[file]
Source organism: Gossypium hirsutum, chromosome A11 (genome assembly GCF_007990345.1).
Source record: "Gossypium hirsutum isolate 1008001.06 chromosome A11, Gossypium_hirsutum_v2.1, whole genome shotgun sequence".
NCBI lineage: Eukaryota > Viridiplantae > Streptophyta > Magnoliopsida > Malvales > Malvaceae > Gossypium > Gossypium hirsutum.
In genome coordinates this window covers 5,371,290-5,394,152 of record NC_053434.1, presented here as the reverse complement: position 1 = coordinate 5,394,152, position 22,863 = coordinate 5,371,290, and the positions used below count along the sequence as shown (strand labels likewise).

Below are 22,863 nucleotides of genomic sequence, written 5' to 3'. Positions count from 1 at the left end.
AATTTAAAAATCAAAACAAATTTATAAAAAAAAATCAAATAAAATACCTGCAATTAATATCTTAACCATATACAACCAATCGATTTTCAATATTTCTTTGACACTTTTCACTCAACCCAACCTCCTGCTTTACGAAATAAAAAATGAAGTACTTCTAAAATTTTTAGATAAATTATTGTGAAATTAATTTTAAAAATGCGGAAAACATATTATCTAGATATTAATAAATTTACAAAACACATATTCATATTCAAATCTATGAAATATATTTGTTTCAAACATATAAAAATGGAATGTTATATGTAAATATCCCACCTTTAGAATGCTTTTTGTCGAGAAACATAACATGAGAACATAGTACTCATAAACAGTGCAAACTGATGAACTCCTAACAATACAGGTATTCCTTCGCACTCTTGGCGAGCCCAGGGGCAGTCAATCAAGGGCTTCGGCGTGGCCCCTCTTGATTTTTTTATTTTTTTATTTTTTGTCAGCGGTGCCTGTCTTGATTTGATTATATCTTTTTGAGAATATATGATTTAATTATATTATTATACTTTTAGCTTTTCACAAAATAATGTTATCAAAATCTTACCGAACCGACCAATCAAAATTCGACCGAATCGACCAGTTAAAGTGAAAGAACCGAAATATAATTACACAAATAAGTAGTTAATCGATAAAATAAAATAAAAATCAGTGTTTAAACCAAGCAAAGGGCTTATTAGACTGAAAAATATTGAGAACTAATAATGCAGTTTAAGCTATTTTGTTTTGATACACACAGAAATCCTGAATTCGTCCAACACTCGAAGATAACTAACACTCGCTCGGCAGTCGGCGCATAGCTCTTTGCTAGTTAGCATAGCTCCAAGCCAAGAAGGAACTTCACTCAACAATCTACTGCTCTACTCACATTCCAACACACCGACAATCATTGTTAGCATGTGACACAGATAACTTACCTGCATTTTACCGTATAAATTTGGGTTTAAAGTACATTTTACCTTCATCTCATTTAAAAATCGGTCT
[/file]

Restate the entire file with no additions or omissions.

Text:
Source organism: Gossypium hirsutum, chromosome A11 (genome assembly GCF_007990345.1).
Source record: "Gossypium hirsutum isolate 1008001.06 chromosome A11, Gossypium_hirsutum_v2.1, whole genome shotgun sequence".
NCBI lineage: Eukaryota > Viridiplantae > Streptophyta > Magnoliopsida > Malvales > Malvaceae > Gossypium > Gossypium hirsutum.
In genome coordinates this window covers 5,371,290-5,394,152 of record NC_053434.1, presented here as the reverse complement: position 1 = coordinate 5,394,152, position 22,863 = coordinate 5,371,290, and the positions used below count along the sequence as shown (strand labels likewise).

Below are 22,863 nucleotides of genomic sequence, written 5' to 3'. Positions count from 1 at the left end.
AATTTAAAAATCAAAACAAATTTATAAAAAAAAATCAAATAAAATACCTGCAATTAATATCTTAACCATATACAACCAATCGATTTTCAATATTTCTTTGACACTTTTCACTCAACCCAACCTCCTGCTTTACGAAATAAAAAATGAAGTACTTCTAAAATTTTTAGATAAATTATTGTGAAATTAATTTTAAAAATGCGGAAAACATATTATCTAGATATTAATAAATTTACAAAACACATATTCATATTCAAATCTATGAAATATATTTGTTTCAAACATATAAAAATGGAATGTTATATGTAAATATCCCACCTTTAGAATGCTTTTTGTCGAGAAACATAACATGAGAACATAGTACTCATAAACAGTGCAAACTGATGAACTCCTAACAATACAGGTATTCCTTCGCACTCTTGGCGAGCCCAGGGGCAGTCAATCAAGGGCTTCGGCGTGGCCCCTCTTGATTTTTTTATTTTTTTATTTTTTGTCAGCGGTGCCTGTCTTGATTTGATTATATCTTTTTGAGAATATATGATTTAATTATATTATTATACTTTTAGCTTTTCACAAAATAATGTTATCAAAATCTTACCGAACCGACCAATCAAAATTCGACCGAATCGACCAGTTAAAGTGAAAGAACCGAAATATAATTACACAAATAAGTAGTTAATCGATAAAATAAAATAAAAATCAGTGTTTAAACCAAGCAAAGGGCTTATTAGACTGAAAAATATTGAGAACTAATAATGCAGTTTAAGCTATTTTGTTTTGATACACACAGAAATCCTGAATTCGTCCAACACTCGAAGATAACTAACACTCGCTCGGCAGTCGGCGCATAGCTCTTTGCTAGTTAGCATAGCTCCAAGCCAAGAAGGAACTTCACTCAACAATCTACTGCTCTACTCACATTCCAACACACCGACAATCATTGTTAGCATGTGACACAGATAACTTACCTGCATTTTACCGTATAAATTTGGGTTTAAAGTACATTTTACCTTCATCTCATTTAAAAATCGGTCT